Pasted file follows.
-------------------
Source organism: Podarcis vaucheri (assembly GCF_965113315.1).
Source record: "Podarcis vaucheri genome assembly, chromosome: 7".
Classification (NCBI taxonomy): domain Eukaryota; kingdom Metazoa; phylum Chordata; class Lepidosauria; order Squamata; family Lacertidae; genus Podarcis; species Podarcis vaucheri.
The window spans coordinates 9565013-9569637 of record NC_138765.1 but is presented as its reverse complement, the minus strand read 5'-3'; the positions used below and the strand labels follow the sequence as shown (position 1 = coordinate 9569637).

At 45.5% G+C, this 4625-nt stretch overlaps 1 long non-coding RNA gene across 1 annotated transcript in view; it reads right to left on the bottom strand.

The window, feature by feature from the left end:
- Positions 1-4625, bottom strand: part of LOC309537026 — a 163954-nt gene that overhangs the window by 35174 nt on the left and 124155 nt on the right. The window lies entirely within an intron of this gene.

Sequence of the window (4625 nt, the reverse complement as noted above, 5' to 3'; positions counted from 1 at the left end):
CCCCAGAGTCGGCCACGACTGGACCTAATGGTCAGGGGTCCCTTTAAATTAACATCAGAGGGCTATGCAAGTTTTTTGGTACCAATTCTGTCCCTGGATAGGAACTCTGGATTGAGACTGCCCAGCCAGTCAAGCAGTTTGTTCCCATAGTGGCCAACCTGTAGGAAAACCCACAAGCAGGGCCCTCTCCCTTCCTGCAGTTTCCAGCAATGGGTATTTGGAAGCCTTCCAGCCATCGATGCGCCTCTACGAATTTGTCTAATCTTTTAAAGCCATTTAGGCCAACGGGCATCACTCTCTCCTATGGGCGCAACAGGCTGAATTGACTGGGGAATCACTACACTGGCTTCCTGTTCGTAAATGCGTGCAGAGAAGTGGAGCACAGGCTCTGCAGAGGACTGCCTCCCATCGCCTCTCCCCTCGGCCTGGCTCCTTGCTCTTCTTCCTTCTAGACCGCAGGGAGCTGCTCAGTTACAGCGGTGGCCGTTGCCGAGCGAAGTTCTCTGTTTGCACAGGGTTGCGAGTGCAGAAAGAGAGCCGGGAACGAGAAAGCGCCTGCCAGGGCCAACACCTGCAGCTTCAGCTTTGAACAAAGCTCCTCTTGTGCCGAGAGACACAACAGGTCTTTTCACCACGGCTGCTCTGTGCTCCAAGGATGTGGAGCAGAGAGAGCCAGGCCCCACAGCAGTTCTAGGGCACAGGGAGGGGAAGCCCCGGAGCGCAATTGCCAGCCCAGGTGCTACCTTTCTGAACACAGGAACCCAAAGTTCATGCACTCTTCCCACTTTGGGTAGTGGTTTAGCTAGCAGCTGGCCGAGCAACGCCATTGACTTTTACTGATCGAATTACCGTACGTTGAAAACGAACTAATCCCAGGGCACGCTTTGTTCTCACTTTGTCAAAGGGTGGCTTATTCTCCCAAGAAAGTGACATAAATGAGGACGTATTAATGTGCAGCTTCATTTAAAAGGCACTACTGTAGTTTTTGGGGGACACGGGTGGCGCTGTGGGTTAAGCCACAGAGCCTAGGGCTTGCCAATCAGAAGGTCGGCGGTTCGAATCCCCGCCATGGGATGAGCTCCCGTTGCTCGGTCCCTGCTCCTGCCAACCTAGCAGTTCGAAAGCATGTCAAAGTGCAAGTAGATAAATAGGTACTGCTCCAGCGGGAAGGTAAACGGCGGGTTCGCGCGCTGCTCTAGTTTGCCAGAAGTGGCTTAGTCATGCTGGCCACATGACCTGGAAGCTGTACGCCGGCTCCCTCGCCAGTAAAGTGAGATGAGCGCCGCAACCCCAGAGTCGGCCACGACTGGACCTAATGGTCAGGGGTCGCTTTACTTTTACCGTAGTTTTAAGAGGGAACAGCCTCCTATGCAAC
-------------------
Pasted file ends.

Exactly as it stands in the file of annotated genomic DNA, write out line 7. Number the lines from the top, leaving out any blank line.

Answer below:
- Positions 1-4625, bottom strand: part of LOC309537026 — a 163954-nt gene that overhangs the window by 35174 nt on the left and 124155 nt on the right. The window lies entirely within an intron of this gene.